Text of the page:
Three scenarios were considered for adding new measurement locations to the original sample:

add a single measurement at a time at the location leading to the highest global EVOI, moving the sensor with the lowest cost (in this case Euclidean distance);

select two sensors and add measurements from two locations simultaneously by scanning the area that can be reached by each sensor within a single time step. Again the solution leading to the highest global EVOI is chosen at each time step;

add two sample locations simultaneously by scanning the complete area for the highest global EVOI and move the sensors with lowest cost distance. To speed up computations, a genetic algorithm,

The costs of misclassification were arbitrarily set at 2 and 3 cost units for false positives and false negative, respectively. As indicated above and similar to other work [

Maps generated by EVOI optimisation (scenario 1) were compared with maps interpolated using measurements obtained by: (1) random sampling and (2) sample locations determined by minimisation of the kriging variance [

A dynamic plume of some pollutant which affected a 400 × 400 m area of Wageningen University campus was simulated. The plume was composed of a deterministic part,

The deterministic part of the plume (thus excluding the stochastic deviations) was assumed to be given at the prediction stage. Accordingly, the deterministic plume was available as an auxiliary data source to support mapping presence/absence of the dynamic plume. To this end regression kriging with logistic regression on the deterministic plume was employed. Though methodologically feasible, no other explanatory variables were used in the regression model. For practical reasons, the regression coefficients were assumed to be static; they were determined just once based on the initial state of the true plume using a sample of 441 observations on a regular grid. The regression coefficients were determined by maximum likelihood. Residual variation was modelled by a spatio-temporal Gaussian random field.

For predicting the spatio-temporal residuals, the response of the logistic regression model of the corresponding moment in time was subtracted from realised previous measurements and potential current measurement outcomes. The interpolated residuals were subsequently added to the logistic response and truncated to the interval [0, 1] to compute the probabilities of presence and absence.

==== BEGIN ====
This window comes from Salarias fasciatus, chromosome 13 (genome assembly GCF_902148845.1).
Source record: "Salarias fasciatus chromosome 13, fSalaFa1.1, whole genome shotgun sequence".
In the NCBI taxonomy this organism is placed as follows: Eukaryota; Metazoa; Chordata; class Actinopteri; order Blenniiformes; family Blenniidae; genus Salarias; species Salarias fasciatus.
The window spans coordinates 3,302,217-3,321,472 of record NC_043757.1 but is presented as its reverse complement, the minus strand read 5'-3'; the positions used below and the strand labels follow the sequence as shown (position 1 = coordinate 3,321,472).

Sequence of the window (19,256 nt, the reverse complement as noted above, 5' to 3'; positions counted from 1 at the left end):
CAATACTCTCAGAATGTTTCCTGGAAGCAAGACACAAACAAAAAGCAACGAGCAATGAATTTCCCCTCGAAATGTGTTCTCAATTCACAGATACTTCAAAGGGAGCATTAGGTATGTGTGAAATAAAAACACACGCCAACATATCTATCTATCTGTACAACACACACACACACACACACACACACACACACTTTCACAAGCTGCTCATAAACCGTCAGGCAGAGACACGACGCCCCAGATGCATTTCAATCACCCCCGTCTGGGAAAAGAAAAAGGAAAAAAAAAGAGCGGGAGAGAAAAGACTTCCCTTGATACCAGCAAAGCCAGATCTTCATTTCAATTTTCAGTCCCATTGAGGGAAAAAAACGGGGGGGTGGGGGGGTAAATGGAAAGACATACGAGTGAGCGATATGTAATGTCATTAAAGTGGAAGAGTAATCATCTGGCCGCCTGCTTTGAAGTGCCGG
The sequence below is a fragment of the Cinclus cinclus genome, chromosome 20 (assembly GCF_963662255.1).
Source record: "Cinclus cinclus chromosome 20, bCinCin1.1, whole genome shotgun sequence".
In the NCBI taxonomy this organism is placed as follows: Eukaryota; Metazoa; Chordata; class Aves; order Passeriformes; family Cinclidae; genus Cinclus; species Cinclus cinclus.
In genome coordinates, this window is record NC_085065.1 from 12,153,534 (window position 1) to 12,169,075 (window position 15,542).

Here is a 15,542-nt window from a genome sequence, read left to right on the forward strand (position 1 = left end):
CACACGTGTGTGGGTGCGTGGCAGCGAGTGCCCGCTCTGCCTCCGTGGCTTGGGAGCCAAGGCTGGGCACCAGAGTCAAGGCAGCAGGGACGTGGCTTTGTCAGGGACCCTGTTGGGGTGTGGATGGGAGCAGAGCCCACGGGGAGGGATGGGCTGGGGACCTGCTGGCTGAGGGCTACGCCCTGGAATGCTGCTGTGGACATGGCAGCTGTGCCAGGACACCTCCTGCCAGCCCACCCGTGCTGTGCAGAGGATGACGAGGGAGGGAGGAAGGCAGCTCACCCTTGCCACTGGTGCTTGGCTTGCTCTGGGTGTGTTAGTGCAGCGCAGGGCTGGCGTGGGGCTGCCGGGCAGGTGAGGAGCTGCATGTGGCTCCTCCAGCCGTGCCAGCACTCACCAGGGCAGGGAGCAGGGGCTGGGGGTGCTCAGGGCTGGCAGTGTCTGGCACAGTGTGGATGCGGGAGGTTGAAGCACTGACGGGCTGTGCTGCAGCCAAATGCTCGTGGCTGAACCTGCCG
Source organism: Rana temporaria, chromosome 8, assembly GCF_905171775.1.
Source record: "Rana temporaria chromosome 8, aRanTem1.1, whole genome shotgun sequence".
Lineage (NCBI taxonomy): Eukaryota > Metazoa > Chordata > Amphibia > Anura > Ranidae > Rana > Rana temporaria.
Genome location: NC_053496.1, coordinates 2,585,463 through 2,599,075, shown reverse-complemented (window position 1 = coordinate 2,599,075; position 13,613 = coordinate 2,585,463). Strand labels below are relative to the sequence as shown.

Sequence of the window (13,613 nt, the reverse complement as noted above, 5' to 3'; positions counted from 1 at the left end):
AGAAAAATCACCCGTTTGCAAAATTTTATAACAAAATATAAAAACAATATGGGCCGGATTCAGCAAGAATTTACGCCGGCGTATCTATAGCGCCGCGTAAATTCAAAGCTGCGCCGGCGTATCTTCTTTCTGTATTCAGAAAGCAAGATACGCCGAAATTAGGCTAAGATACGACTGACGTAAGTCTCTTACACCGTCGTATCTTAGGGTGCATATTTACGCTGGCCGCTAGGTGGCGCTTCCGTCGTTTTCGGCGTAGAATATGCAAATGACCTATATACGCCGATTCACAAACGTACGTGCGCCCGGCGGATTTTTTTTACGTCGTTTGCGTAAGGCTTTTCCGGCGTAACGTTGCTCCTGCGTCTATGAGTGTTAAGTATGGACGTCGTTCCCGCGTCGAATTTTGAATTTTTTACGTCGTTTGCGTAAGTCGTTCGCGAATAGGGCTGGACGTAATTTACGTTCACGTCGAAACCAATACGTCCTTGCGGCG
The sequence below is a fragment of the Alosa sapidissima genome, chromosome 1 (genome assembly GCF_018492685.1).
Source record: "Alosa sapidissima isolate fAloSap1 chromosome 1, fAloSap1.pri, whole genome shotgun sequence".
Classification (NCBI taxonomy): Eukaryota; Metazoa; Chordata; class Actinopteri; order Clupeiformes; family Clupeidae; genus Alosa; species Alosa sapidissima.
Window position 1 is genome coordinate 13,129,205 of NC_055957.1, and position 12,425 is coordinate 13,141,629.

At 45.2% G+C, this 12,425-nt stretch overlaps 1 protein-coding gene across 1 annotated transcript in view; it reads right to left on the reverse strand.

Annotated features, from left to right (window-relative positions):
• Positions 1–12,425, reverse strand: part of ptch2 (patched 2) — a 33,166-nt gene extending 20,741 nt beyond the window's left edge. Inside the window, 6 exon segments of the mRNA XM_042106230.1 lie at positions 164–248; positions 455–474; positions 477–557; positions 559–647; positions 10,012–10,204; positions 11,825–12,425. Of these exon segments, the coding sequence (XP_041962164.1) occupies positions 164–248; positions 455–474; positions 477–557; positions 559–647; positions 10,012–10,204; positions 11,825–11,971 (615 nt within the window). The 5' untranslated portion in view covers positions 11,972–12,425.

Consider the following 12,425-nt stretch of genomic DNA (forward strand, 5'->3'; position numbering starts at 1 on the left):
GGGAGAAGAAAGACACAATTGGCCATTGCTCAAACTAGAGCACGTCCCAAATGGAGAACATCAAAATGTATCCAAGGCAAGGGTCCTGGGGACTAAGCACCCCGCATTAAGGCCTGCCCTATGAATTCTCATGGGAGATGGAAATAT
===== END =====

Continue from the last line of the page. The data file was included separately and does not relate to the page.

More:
Previous observations of spatio-temporal residuals contain information on the next state since by construction the residual field is spatially and temporally correlated. However, unlike the static case, repeated measurement at the same location adds information to the system, since the temporal correlation is less than 1. With ^{16} = 65536 potential outcomes of the sensor measurements, which renders exhaustive search over all possibilities prohibitively expensive. In this example, search space was substantially reduced by allowing only a single measurement location per time step to be changed; the other 15 sensors remained stationary. For each of the 16 sensor locations of the previous time step we tested alternative locations and the configuration having the lowest accumulated expected misclassification costs was selected. Initial sensor locations were again chosen on a regular grid.

The true misclassification costs accumulated over time and space achieved by EVOI sampling were compared with those obtained by:

each time step randomly selecting one sensor and measuring at a single randomly selected vacant location. The other 15 sensors stay and measure at their previous location (Random1);

random relocation of all sensors at each time step (Random16);

repeated measurement at the initial regularly spaced sample locations (Fixed).

The random sampling methods (1 and 2) were repeated 1,000 times.

Euclidean distance was used for deciding which sensor to move to the next location, but another cost criterion could have been used with only minor modification of the algorithm, as was demonstrated in [

While the results obviously depend on the choice of the start locations, the figure exemplifies that one has to be careful in focusing on sensor constraints for planning adaptive sampling. In doing so, highly informative sites may never be visited because they are hidden behind data from earlier measurements. In contrast, a global search will identify those relevant sites and, next, sensor constraints may be used to find a strategy for reaching their locations.

Differences between real costs (usually not known) and expected costs (see the right-hand side of

No attempts were made to optimise the computer code, which resulted in a run time of several days to calculate relocation of a single sensor over the six time steps. We are well aware that this is far from realistic and therefore suggest the following improvements: